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  • Q&A with Australian Health Practitioners

    Why is my Depression not getting better after 3 yrs?

    After 3 years of talk therapy and Wellbutrin, I can say that the depression is not as deeply intense, but it seems to have reached a level that has not changed in months. ( I am 52 yo female)

    Like others, I liken it to an elevator in a 50 story ‘building’ of mood, when I started, I was 20 feet below ground. After 3 years, I am now on the 20th floor and it does feel much better. But only in relation to where I began.

    I am still flat, rarely feeling joy and more often than not, I have a low hum of a feeling of hoping that it would be such a relief to not wake up.

    My therapist says it is a long process,,,but is it REALLY not supposed to feel better by now?

  • Find a professional to answer your question

  • 5


    Brenton Harris


    Brenton has worked as a psychologist for the past 7 years beginning his career working for Queensland Health working with people suffering from bipolar disorder, … View Profile

    Hi Hope

    From my perspective (ACT model), feelings of joy only come when someone is able to fully engage in an activity that is meaningful and important. In your case I would look at three potential factors relating to the experience of joy.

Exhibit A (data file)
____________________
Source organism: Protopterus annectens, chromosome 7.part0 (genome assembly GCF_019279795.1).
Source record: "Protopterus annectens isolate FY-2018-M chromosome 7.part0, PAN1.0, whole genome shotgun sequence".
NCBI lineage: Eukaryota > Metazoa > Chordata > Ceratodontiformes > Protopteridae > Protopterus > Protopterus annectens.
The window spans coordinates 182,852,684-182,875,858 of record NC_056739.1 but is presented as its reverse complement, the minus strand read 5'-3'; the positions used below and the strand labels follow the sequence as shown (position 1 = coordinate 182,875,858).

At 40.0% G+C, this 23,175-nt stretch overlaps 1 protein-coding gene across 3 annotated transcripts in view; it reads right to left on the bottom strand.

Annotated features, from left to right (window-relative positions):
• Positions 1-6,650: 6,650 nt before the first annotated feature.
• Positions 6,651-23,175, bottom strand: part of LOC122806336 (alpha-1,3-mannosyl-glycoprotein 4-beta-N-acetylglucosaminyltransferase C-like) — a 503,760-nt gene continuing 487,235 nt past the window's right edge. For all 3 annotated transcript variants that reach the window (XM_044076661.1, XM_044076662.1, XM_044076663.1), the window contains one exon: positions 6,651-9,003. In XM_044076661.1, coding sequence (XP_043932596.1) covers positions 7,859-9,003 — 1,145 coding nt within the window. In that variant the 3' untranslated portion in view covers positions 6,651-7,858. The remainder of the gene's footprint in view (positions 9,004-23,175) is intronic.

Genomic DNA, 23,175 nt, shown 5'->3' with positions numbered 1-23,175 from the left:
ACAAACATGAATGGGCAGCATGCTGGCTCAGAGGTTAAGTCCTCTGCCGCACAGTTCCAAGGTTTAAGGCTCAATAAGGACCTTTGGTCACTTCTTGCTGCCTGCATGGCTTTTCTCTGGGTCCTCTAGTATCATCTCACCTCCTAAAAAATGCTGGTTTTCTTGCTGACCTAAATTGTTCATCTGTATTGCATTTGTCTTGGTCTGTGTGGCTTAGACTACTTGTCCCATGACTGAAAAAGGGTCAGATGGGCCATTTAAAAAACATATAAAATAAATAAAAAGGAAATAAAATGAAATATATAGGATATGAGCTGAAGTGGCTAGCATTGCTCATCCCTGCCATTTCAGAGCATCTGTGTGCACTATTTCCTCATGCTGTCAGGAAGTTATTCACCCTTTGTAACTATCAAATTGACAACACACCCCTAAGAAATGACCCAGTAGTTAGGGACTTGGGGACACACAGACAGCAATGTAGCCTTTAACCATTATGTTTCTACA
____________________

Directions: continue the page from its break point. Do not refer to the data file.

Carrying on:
what activities you have in your life that you feel are meaningful.

    If and when you attend to these activities do you find that you are fully present, or away with your thoughts/ trying to control your experience

    Finally, to experience joy, you need to open up to the full spectrum of human experience. Those activities that are important enough to you that you might experience joy, are often also closely tied with some pretty confronting situations that you may wish to avoid. 

    In other words, what you love and what you fear most are poured from the same vessel. And to truly experience moments of joy, you must be open to the possibility of unpleasant emotions in the pursuit of these.

    Hoping not to wake up sounds like a solution to a problem. Would that problem be difficult emotions/ thoughts? If so the problem may your relationship to your emotions. If you see some emotions as the enemy, and some as the end goal, you are likely to struggle with a large part of your experience. This struggle often keeps unpleasant thoughts and emotions around for longer than they otherwise would be, and impact on your ability to be present and open to your day to day experience.

    I hope you find this useful in answering your question :)

  • 1


    Often enough, we do not know our own mind. In the process of dialogue with another person, we are able to clarify what we think … View Profile


    It can take a long time to move from 20 feet underground to the 20th floor and from an outsiders perspective, you have made a lot of progress really - I expect it has taken a lot of hard work and commitment to get this far… I'm wondering if the rooftop is where you're aiming, or whether its just you want to be a few floors closer?